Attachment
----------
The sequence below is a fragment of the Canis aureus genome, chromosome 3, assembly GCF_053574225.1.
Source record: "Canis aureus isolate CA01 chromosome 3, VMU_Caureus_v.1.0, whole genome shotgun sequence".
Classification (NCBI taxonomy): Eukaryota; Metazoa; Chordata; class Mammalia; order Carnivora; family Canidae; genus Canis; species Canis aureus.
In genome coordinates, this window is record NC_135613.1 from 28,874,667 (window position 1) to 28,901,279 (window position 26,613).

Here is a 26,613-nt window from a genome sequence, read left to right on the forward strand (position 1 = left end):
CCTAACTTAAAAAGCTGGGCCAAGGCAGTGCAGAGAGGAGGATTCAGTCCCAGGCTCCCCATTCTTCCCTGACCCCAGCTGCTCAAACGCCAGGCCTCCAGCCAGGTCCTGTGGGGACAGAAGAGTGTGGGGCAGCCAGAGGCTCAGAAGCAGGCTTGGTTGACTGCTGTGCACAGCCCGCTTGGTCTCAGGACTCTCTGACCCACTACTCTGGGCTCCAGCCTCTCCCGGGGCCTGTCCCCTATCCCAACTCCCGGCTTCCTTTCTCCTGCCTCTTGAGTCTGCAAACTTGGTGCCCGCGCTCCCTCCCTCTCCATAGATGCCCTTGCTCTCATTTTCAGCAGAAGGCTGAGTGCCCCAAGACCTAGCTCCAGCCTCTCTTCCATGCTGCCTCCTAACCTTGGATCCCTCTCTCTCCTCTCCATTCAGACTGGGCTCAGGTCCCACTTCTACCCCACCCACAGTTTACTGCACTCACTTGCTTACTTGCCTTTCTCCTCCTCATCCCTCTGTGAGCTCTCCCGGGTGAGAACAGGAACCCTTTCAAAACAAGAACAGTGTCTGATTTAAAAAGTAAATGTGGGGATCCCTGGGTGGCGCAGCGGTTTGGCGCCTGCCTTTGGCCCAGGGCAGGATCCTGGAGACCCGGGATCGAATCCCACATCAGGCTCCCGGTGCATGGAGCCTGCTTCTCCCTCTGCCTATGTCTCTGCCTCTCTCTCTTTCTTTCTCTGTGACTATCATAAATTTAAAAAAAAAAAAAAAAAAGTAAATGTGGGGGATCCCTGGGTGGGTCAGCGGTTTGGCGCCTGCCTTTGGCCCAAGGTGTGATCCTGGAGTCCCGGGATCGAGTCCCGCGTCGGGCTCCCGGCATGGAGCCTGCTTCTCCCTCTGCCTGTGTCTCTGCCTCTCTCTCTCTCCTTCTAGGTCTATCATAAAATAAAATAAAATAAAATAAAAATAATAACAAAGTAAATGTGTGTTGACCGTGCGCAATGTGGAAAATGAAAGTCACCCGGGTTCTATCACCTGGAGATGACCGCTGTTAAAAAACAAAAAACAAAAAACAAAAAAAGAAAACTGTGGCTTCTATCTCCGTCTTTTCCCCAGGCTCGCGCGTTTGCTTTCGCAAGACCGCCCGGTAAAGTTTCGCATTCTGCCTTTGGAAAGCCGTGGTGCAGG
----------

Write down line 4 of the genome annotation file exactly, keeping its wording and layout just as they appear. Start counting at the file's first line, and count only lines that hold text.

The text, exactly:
In genome coordinates, this window is record NC_135613.1 from 28,874,667 (window position 1) to 28,901,279 (window position 26,613).